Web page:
Susceptibility of Canada Geese (Branta canadensis) to Highly Pathogenic Avian Influenza Virus (H5N1)

Canadian Food Inspection Agency, Winnipeg, Manitoba, Canada.
Emerging infectious diseases (Impact Factor: 6.75). 01/2008; 13(12):1821-7. DOI: 10.3201/eid1312.070502
Source: PubMed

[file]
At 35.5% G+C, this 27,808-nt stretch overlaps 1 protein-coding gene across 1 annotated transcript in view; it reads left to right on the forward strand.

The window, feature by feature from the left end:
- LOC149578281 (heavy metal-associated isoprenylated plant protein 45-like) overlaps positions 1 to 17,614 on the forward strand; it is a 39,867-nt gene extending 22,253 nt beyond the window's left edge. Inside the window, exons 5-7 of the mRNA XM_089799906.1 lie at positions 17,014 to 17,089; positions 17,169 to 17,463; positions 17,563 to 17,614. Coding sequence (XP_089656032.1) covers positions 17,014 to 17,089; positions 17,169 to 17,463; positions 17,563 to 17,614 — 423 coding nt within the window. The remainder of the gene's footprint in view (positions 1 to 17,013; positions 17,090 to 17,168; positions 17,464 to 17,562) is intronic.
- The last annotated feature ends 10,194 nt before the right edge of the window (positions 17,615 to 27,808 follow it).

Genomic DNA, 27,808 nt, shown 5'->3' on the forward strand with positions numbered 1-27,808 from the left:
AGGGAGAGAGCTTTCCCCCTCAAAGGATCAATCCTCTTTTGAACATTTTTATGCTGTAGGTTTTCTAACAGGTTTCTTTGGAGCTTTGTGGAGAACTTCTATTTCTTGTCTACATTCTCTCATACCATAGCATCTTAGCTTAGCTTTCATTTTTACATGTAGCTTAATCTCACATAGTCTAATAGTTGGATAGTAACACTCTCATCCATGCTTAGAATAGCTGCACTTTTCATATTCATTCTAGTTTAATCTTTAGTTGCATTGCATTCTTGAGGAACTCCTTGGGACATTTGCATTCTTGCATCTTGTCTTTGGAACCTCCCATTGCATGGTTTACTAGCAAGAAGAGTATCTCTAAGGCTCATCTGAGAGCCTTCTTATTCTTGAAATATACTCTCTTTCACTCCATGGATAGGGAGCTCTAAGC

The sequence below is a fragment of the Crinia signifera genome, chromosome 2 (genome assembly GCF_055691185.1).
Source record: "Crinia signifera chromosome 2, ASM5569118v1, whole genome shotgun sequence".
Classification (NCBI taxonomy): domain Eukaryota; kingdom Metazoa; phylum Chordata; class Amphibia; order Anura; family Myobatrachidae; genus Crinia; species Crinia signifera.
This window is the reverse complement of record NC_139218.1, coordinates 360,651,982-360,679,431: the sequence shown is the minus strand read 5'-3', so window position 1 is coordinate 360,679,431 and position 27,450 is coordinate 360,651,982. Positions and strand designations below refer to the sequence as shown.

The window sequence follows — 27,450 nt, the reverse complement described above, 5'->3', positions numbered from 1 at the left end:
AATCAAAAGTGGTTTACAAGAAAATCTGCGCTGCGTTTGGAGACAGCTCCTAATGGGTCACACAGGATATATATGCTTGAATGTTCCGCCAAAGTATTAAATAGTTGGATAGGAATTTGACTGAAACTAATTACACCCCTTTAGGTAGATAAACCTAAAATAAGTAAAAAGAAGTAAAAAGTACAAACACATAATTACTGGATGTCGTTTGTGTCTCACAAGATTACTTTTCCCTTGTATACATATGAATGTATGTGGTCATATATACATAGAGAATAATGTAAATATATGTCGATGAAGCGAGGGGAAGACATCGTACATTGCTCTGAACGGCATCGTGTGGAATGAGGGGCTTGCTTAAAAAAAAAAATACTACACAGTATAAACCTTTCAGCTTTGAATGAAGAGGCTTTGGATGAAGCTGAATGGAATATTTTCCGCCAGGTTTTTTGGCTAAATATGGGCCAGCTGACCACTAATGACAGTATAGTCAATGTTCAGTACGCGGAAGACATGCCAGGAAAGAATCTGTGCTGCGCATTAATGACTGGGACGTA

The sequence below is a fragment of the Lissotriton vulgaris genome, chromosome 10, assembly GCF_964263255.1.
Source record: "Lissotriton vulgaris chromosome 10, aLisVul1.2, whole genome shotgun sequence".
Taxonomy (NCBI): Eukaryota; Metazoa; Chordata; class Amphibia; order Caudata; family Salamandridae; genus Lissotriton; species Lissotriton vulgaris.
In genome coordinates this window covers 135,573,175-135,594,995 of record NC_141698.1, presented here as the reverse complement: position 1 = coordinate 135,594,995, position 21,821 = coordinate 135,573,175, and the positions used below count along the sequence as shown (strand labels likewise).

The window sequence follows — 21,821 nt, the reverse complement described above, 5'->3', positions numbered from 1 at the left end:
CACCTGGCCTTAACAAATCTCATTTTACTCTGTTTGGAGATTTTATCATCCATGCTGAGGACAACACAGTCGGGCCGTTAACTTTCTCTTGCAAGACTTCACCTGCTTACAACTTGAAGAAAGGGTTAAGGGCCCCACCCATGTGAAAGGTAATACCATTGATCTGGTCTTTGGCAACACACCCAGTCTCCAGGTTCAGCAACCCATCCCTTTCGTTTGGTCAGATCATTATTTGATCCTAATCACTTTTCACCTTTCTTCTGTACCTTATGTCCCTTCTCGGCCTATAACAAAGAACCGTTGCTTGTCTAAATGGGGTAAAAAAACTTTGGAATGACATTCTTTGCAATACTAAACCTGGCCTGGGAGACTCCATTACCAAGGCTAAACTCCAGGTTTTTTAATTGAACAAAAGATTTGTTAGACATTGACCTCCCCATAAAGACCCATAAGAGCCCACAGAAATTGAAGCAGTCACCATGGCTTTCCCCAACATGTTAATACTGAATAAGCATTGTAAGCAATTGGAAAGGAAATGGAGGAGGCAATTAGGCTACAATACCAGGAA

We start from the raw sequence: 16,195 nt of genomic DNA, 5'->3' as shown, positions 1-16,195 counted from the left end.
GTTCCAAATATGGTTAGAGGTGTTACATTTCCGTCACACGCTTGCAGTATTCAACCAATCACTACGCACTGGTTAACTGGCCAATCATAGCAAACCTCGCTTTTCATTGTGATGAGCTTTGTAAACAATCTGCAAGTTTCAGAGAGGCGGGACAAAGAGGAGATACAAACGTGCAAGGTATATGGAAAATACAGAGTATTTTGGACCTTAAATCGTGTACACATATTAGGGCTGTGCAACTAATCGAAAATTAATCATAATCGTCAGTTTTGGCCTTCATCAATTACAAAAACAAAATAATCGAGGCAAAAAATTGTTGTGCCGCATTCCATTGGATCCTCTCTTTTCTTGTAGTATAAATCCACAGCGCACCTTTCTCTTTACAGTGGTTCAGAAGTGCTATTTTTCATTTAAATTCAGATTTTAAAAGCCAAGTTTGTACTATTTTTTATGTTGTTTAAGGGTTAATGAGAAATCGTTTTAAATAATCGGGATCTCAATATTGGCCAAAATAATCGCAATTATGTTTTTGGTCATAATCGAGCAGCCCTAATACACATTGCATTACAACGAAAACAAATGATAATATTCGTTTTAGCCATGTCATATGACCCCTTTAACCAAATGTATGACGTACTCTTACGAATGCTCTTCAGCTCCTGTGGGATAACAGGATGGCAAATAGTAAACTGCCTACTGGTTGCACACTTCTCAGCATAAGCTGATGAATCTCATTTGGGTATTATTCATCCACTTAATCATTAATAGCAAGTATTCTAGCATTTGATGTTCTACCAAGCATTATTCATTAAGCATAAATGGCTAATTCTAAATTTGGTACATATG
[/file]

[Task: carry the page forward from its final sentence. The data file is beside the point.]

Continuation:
Migratory birds have been implicated in the long-range spread of highly pathogenic avian influenza (HPAI) A virus (H5N1) from Asia to Europe and Africa. Although sampling of healthy wild birds representing a large number of species has not identified possible carriers of influenza virus (H5N1) into Europe, surveillance of dead and sick birds has demonstrated mute (Cygnus olor) and whooper (C. cygnus) swans as potential sentinels. Because of concerns that migratory birds could spread H5N1 subtype to the Western Hemisphere and lead to its establishment within free-living avian populations, experimental studies have addressed the susceptibility of several indigenous North American duck and gull species. We examined the susceptibility of Canada geese (Branta canadensis) to HPAI virus (H5N1). Large populations of this species can be found in periagricultural and periurban settings and thus may be of potential epidemiologic importance if H5N1 subtype were to establish itself in North American wild bird populations.

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